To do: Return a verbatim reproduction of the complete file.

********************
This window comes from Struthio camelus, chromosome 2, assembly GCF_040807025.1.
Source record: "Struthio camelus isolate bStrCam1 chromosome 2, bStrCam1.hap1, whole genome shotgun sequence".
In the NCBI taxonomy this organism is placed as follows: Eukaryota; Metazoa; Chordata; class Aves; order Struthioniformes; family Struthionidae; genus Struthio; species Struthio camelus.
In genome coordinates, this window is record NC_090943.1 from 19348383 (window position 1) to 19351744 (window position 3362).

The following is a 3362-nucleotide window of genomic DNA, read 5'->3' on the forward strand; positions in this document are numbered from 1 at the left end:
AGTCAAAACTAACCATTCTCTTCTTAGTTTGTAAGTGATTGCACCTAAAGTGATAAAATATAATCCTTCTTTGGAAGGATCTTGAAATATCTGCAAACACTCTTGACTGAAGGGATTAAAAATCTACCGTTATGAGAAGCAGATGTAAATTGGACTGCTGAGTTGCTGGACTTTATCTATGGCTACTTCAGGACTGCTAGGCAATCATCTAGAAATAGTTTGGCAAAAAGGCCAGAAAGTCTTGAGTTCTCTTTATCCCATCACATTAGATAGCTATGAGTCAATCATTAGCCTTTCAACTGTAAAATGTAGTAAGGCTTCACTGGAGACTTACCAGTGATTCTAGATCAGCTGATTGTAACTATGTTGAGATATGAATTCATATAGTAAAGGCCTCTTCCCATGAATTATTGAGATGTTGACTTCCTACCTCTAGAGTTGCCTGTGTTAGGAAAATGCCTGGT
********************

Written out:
This window comes from Struthio camelus, chromosome 2, assembly GCF_040807025.1.
Source record: "Struthio camelus isolate bStrCam1 chromosome 2, bStrCam1.hap1, whole genome shotgun sequence".
In the NCBI taxonomy this organism is placed as follows: Eukaryota; Metazoa; Chordata; class Aves; order Struthioniformes; family Struthionidae; genus Struthio; species Struthio camelus.
In genome coordinates, this window is record NC_090943.1 from 19348383 (window position 1) to 19351744 (window position 3362).

The following is a 3362-nucleotide window of genomic DNA, read 5'->3' on the forward strand; positions in this document are numbered from 1 at the left end:
AGTCAAAACTAACCATTCTCTTCTTAGTTTGTAAGTGATTGCACCTAAAGTGATAAAATATAATCCTTCTTTGGAAGGATCTTGAAATATCTGCAAACACTCTTGACTGAAGGGATTAAAAATCTACCGTTATGAGAAGCAGATGTAAATTGGACTGCTGAGTTGCTGGACTTTATCTATGGCTACTTCAGGACTGCTAGGCAATCATCTAGAAATAGTTTGGCAAAAAGGCCAGAAAGTCTTGAGTTCTCTTTATCCCATCACATTAGATAGCTATGAGTCAATCATTAGCCTTTCAACTGTAAAATGTAGTAAGGCTTCACTGGAGACTTACCAGTGATTCTAGATCAGCTGATTGTAACTATGTTGAGATATGAATTCATATAGTAAAGGCCTCTTCCCATGAATTATTGAGATGTTGACTTCCTACCTCTAGAGTTGCCTGTGTTAGGAAAATGCCTGGT